For biotechs in stealth mode, keeping a low profile is the name of the game. But once they enter the next stage of growth, companies must shed the cloak of secrecy to attract investor attention. And in the competitive biotech market, developing a strong marketing strategy can be critical to garner needed support and advance R&D.
“If you don't have any marketing, then nobody is going to know about you and you're going to have to rely on your board of directors’ and CEO’s relationships,” said Daniel Lofaso, CEO and founder of the biotech marketing agency Digital Elevator. “Good science alone is not going to get you to that next step.”
But raising awareness while coming out of stealth doesn’t have to be complicated.
Here, Lofaso provides tips for how companies can set themselves apart and increase their chances for exposure early on.
Develop a buyer persona
Before companies begin to develop marketing materials, they should understand the “who, what and why” of their business — who the audience is, what makes their technology novel and why people should care.
Once they can create a story around these questions, the rest of the communication strategy tends to “fall into place,” Lofaso said.
“[Investors are] looking at dozens of companies a week and need to be able to glean information quickly."
CEO, founder, Digital Elevator
And to stay competitive in the current climate, he noted, it’s especially important to build a narrative around how a company’s science works and the professional accomplishments of its leadership.
“Those things are what a lot of these investors are looking at when these biotechs get in front of them,” he said. “Scientists and founders don't like to brag about themselves, but we're not bragging. We're just telling the truth,” he said.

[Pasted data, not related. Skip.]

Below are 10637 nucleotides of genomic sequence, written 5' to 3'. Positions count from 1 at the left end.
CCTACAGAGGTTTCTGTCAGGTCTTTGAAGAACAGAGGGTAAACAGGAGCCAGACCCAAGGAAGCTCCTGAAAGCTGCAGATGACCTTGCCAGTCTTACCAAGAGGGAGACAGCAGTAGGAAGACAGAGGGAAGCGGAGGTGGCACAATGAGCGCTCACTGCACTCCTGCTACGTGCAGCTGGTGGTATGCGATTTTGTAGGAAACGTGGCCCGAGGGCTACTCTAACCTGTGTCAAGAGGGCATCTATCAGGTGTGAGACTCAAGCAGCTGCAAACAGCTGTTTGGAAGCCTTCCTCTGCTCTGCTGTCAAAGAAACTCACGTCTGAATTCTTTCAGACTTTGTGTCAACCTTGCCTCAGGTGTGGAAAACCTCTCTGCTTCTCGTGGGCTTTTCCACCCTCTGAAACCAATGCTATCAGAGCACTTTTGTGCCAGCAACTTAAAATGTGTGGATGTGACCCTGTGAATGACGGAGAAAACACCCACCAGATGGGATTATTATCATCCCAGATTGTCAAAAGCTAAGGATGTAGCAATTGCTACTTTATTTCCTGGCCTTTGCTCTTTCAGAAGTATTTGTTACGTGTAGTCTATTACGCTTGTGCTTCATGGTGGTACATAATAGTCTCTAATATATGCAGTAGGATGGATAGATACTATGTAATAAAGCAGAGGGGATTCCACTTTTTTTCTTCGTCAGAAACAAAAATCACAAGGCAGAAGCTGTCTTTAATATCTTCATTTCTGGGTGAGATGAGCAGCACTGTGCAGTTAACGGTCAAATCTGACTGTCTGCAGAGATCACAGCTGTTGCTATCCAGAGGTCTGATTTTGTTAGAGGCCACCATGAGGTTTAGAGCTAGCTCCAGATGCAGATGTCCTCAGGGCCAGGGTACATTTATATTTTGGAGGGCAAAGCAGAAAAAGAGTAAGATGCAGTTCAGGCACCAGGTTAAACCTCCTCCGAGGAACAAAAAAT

Design an engaging website
Outlining the story is only half the battle. Next, Lofaso said he often recommends companies build visual-heavy websites that distill information into easily comprehensible blurbs.
As a company grows, the website acts as the hub where all stakeholders, from investors to payers and patients, can go for in-depth information about what they’re all about and making it easy to skim is vital to holding people’s interest.
“[Investors are] looking at dozens of companies a week and need to be able to glean information quickly,” Lofaso explained.
Visuals, like 3D animations that show how a drug functions, are among the best ways to describe the science and keep viewers engaged.
And while companies “don’t have to go crazy with $150,000 websites,” the typical recommendation is that they spend 8-10% of their budgets on marketing, Lofaso said.
Get the word out
Once the stage is set, companies can attract attention through earned media campaigns and SEO-driven content marketing, Lofaso said.
To kick-start these efforts, he recommended that biotechs create a public relations plan and pitch timely stories about their technology to industry publications frequently read by investors.
They should also consider creating a blog with keyword-heavy articles highlighting the problems they’re attempting to solve to attract web traffic and build an audience over time.
Ultimately, though, Lofaso said the best marketing campaigns are the simplest.
“Identify who you're talking to, and then how you're going to hit them,” he said. “Everybody thinks they have to do some super technical marketing campaign these days, because it sounds exciting. But traditional marketing works really well.”